AP Lawmakers Examine Cryptocurrency's Waste of Energy [Advance Cash ]

Ap Lawmakers Examine Cryptocurrency'S Waste Of Energy

State legislators are studying the effects of cryptocurrency on the climate. Cryptocurrency like Bitcoin is attractive to some because it is decentralized and unregulated.

But cryptocurrency "mining", in which computers use complex processes to generate digital money, consumes a lot of energy. Globally, cryptocurrency uses more electricity than countries like Argentina and Australia.

In Pennsylvania, some crypto-mining companies are taking advantage of incentives to burn waste coal and remediate former mining lands.

Leftovers from coal mining were not considered good enough to generate electricity or help make steel. The toxic remains were dumped in huge piles near the original mine sites, so the state has designated power plants that use coal waste as environmentally beneficial. According to Pennsylvania's Alternative Energy Portfolio Standards, electric utilities must purchase 10% of their electricity from a pool of sources that includes waste coal.

But conservationists say the practice only moves pollution into the air, and the rise in the use of plants for crypto has increased harmful pollution.

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Charlie McPhedran, an attorney with the public interest law firm Earthjustice, said in one case the purchase of the Panther Creek plant by a crypto-mining firm resulted in nitrogen oxide emissions and of sulfur dioxide which have more than tripled from 2021 to 2022.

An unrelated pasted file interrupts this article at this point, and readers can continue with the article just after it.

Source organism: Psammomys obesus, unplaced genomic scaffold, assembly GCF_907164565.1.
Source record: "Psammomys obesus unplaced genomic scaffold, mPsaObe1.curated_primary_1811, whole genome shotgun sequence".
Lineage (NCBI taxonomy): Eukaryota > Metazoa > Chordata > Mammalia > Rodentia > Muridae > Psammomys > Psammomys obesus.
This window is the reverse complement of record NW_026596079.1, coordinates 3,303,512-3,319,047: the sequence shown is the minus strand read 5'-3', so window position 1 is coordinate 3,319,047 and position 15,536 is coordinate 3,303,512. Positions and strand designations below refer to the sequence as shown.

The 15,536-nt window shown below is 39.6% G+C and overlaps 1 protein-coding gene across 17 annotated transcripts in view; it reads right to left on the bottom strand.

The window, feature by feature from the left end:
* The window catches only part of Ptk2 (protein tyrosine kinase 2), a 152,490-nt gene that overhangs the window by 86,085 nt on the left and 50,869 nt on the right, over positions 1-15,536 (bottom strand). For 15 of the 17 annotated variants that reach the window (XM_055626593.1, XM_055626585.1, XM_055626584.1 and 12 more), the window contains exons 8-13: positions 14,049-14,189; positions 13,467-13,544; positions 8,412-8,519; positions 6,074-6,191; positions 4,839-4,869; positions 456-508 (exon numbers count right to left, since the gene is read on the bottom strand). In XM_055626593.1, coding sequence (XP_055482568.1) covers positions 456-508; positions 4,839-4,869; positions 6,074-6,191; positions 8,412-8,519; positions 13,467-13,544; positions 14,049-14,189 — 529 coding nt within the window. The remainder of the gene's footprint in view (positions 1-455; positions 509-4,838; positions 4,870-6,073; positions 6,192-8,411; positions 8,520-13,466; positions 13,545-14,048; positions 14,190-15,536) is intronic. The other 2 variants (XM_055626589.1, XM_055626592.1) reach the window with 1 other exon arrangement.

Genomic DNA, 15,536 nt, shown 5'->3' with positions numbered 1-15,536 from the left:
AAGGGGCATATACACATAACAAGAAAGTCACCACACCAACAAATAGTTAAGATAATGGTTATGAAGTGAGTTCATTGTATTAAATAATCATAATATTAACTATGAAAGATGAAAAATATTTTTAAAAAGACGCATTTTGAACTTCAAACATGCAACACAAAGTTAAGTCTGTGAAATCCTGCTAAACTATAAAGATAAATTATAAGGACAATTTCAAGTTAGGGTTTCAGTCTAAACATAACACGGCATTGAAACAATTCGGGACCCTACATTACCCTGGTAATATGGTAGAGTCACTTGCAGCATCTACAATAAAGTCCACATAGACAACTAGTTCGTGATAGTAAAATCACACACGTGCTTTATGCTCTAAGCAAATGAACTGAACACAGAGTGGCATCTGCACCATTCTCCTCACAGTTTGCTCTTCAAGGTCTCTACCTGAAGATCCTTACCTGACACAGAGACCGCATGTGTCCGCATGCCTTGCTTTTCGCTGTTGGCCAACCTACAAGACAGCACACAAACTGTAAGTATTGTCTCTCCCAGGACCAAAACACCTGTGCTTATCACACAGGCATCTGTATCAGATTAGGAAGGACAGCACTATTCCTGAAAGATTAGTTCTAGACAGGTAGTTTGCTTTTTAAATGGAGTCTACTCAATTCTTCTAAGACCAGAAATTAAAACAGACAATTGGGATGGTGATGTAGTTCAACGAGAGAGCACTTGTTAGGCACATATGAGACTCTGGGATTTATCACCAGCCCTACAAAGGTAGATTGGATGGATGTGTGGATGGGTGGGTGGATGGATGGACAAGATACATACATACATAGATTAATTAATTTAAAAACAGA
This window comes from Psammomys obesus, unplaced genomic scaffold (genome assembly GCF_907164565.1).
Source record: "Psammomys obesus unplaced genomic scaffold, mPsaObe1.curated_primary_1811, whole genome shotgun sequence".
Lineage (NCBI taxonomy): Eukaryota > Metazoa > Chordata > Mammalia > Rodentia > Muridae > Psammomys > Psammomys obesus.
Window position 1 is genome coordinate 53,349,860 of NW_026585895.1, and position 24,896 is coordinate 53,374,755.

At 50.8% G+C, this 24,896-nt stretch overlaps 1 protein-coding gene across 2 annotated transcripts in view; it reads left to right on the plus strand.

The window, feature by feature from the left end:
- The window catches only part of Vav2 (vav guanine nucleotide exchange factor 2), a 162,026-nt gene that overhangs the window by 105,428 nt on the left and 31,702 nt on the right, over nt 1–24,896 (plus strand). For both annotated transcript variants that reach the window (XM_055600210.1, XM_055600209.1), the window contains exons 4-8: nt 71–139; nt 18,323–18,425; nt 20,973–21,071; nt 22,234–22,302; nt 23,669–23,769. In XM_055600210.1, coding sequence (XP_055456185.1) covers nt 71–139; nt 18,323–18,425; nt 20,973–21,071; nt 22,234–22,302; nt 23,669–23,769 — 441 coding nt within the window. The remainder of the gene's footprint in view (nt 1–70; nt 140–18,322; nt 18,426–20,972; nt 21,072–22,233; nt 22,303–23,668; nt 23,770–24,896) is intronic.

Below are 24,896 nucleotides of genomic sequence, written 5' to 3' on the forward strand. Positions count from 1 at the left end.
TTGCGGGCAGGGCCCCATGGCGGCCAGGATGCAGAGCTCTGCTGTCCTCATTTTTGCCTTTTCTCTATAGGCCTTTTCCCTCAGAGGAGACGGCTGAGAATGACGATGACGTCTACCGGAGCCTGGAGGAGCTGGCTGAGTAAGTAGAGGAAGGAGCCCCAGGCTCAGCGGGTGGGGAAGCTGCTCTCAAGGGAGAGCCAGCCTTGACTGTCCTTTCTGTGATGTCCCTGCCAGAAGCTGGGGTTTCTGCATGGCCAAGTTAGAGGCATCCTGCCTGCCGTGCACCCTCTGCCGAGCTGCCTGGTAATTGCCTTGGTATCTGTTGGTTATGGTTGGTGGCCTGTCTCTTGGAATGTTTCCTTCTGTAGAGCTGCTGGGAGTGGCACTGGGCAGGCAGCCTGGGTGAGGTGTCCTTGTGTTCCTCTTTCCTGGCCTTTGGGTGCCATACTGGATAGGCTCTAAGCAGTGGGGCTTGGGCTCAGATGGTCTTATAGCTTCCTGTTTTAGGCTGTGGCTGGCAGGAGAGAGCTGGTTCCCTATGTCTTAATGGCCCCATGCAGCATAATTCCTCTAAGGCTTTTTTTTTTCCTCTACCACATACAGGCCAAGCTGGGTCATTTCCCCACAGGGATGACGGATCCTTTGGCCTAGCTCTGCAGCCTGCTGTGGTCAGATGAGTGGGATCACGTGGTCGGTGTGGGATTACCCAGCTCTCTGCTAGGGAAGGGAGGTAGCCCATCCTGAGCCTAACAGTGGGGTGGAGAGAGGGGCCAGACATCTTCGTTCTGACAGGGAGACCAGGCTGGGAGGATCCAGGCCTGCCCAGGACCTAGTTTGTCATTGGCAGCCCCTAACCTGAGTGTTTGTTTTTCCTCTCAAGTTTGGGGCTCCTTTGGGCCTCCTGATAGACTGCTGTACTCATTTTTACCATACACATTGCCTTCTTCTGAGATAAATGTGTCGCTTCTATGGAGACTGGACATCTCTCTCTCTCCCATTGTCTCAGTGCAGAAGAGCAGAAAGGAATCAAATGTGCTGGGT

"The Commonwealth must not encourage a practice that increases carbon dioxide emissions and climate impacts even as we work hard to reduce them elsewhere," McPhedran said.

Greg Beard, CEO of Stronghold Digital Mining, which now owns the Scrubgrass Power Plant in Venango County, said the mills are the best option for disposing of coal waste.

“We've been made to look like renegade power producers who run power plants that are horribly inefficient and pollute even more than ordinary coal-fired power plants,” Beard said. "Our power plants were designed for sanitation first, not for the production of electricity."

He added that the plants can act as a backup to the power grid during times of high demand.

Environmentalists want Pennsylvania to get rid of incentives to burn coal and force crypto-mining companies to use less energy-intensive practices.

The House Environmental Resources and Energy Committee recently held a hearing with environmental lobbyists, cryptocurrency companies, and a New York legislator to examine the cryptocurrency mining industry in Pennsylvania. No legislation on the subject has been introduced.

New York State recently created a 2-year moratorium on crypto mining while it reviews the issue.

This story is produced in partnership with StateImpact Pennsylvania, a collaboration between The Allegheny Front, WPSU, WITF and WHYY to cover the Commonwealth's energy economy.